This release is available in Spanish.
Researchers from all over the world have been carrying out paternity tests regularly. Samples are usually collected from mouth and saliva cells to carry out the DNA analysis.
The team of Dr Jos Antonio Lorente Acosta (director of the Laboratory of Genetic Identification of the University of Granada) carries out these forensic studies commissioned by the court in cases of paternity tests, for the identification of possible criminals or to carry out DNA databases (such as in the case of missing relatives).
The detection of a fraud attempts in a paternity test case in 2007 is changing the action protocol of forensic teams in similar cases. The team of Dr Lorente encountered a strange case: the saliva analysis (epithelial cells from the interior of mouth) collected from a person undergoing a paternity test gave an incongruous result, a DNA which could not come from the man who had carried out the test.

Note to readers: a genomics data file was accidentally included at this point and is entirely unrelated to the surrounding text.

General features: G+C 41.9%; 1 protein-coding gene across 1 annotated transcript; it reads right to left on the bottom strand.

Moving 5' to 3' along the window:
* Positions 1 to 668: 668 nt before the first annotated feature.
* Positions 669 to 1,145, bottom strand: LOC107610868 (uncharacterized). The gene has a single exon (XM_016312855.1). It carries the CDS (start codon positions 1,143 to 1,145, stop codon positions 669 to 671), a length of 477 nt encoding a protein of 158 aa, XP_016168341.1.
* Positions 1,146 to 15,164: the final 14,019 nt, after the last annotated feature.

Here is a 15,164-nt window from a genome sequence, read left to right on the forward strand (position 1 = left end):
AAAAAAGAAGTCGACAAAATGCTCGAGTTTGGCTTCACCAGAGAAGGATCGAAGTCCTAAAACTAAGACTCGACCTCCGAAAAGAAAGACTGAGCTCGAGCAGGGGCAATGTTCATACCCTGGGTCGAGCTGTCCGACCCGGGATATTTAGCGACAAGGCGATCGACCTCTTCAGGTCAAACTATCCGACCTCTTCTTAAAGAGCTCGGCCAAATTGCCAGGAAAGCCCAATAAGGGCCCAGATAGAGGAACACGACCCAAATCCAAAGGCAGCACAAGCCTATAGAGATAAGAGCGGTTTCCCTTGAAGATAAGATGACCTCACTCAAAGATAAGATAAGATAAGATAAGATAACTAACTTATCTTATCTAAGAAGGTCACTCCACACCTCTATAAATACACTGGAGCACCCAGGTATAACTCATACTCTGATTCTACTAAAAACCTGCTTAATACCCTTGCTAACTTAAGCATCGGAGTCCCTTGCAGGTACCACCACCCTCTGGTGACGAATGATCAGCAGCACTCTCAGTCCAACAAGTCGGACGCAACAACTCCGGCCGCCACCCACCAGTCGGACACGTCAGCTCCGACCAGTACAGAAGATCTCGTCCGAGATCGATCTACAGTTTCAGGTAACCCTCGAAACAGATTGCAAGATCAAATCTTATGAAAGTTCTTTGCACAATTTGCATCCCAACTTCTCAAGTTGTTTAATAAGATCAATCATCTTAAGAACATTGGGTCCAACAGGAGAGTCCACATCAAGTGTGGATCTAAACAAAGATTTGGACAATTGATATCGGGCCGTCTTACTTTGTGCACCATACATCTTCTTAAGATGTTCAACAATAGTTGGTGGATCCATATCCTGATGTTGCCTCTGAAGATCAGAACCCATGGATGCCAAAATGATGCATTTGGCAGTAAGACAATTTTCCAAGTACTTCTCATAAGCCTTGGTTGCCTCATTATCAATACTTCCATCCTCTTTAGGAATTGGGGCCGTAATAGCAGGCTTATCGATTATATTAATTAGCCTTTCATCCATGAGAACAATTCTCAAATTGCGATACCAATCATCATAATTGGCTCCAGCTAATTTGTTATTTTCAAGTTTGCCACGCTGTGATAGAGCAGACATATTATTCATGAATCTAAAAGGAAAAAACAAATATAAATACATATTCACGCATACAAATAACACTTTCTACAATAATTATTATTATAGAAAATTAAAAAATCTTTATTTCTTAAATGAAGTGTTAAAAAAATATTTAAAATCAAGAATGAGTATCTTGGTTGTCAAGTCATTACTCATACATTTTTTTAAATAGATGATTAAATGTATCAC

The revision of the case revealed that they had followed the usual procedure: the suspect washed his mouth and after that they took the samples with a cotton swab. After repeating the analysis, there was an only one possible conclusion: In the mouth of that man there was DNA from two different persons. After dismissing other possibilities, the question was: how was it possible" We arranged to meet the person in question, we showed him the result and we explained him that we suspected that he had manipulated the samples which, as it was a trial in judicial investigation, could bring him serious consequences. Faced wit the evidence, he admitted that, shortly before the sample taking, he put into his mouth some saliva he kept in a little container.
It was n attempt to evade the responsibility in a case of extramarital paternity demand, and he admitted that, wh
|Contact: Jose A. Lorente|
Universidad de Granada